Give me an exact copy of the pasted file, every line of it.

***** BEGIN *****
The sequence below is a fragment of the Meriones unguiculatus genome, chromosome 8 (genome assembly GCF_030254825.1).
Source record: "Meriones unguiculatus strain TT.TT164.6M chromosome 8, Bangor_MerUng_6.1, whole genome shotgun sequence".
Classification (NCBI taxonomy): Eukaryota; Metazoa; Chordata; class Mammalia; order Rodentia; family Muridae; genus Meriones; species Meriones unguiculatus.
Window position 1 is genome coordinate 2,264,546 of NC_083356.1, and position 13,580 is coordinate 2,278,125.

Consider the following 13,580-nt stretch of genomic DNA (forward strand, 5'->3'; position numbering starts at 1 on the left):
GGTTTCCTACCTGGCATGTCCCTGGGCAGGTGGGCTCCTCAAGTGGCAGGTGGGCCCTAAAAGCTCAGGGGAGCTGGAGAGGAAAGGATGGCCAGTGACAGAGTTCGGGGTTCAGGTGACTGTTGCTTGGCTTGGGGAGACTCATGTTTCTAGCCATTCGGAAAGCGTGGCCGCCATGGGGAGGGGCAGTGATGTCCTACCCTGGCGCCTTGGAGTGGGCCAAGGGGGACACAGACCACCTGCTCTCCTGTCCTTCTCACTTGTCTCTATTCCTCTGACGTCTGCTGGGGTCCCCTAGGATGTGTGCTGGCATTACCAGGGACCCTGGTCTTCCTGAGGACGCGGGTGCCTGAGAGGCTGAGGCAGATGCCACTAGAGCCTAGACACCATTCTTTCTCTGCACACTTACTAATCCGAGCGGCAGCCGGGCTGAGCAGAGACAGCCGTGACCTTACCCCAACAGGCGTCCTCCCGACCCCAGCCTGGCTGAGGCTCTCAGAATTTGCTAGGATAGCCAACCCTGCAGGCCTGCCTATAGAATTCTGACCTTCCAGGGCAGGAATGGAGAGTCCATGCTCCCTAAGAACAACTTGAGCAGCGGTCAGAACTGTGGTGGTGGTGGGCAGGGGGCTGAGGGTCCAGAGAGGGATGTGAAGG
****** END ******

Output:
The sequence below is a fragment of the Meriones unguiculatus genome, chromosome 8 (genome assembly GCF_030254825.1).
Source record: "Meriones unguiculatus strain TT.TT164.6M chromosome 8, Bangor_MerUng_6.1, whole genome shotgun sequence".
Classification (NCBI taxonomy): Eukaryota; Metazoa; Chordata; class Mammalia; order Rodentia; family Muridae; genus Meriones; species Meriones unguiculatus.
Window position 1 is genome coordinate 2,264,546 of NC_083356.1, and position 13,580 is coordinate 2,278,125.

Consider the following 13,580-nt stretch of genomic DNA (forward strand, 5'->3'; position numbering starts at 1 on the left):
GGTTTCCTACCTGGCATGTCCCTGGGCAGGTGGGCTCCTCAAGTGGCAGGTGGGCCCTAAAAGCTCAGGGGAGCTGGAGAGGAAAGGATGGCCAGTGACAGAGTTCGGGGTTCAGGTGACTGTTGCTTGGCTTGGGGAGACTCATGTTTCTAGCCATTCGGAAAGCGTGGCCGCCATGGGGAGGGGCAGTGATGTCCTACCCTGGCGCCTTGGAGTGGGCCAAGGGGGACACAGACCACCTGCTCTCCTGTCCTTCTCACTTGTCTCTATTCCTCTGACGTCTGCTGGGGTCCCCTAGGATGTGTGCTGGCATTACCAGGGACCCTGGTCTTCCTGAGGACGCGGGTGCCTGAGAGGCTGAGGCAGATGCCACTAGAGCCTAGACACCATTCTTTCTCTGCACACTTACTAATCCGAGCGGCAGCCGGGCTGAGCAGAGACAGCCGTGACCTTACCCCAACAGGCGTCCTCCCGACCCCAGCCTGGCTGAGGCTCTCAGAATTTGCTAGGATAGCCAACCCTGCAGGCCTGCCTATAGAATTCTGACCTTCCAGGGCAGGAATGGAGAGTCCATGCTCCCTAAGAACAACTTGAGCAGCGGTCAGAACTGTGGTGGTGGTGGGCAGGGGGCTGAGGGTCCAGAGAGGGATGTGAAGG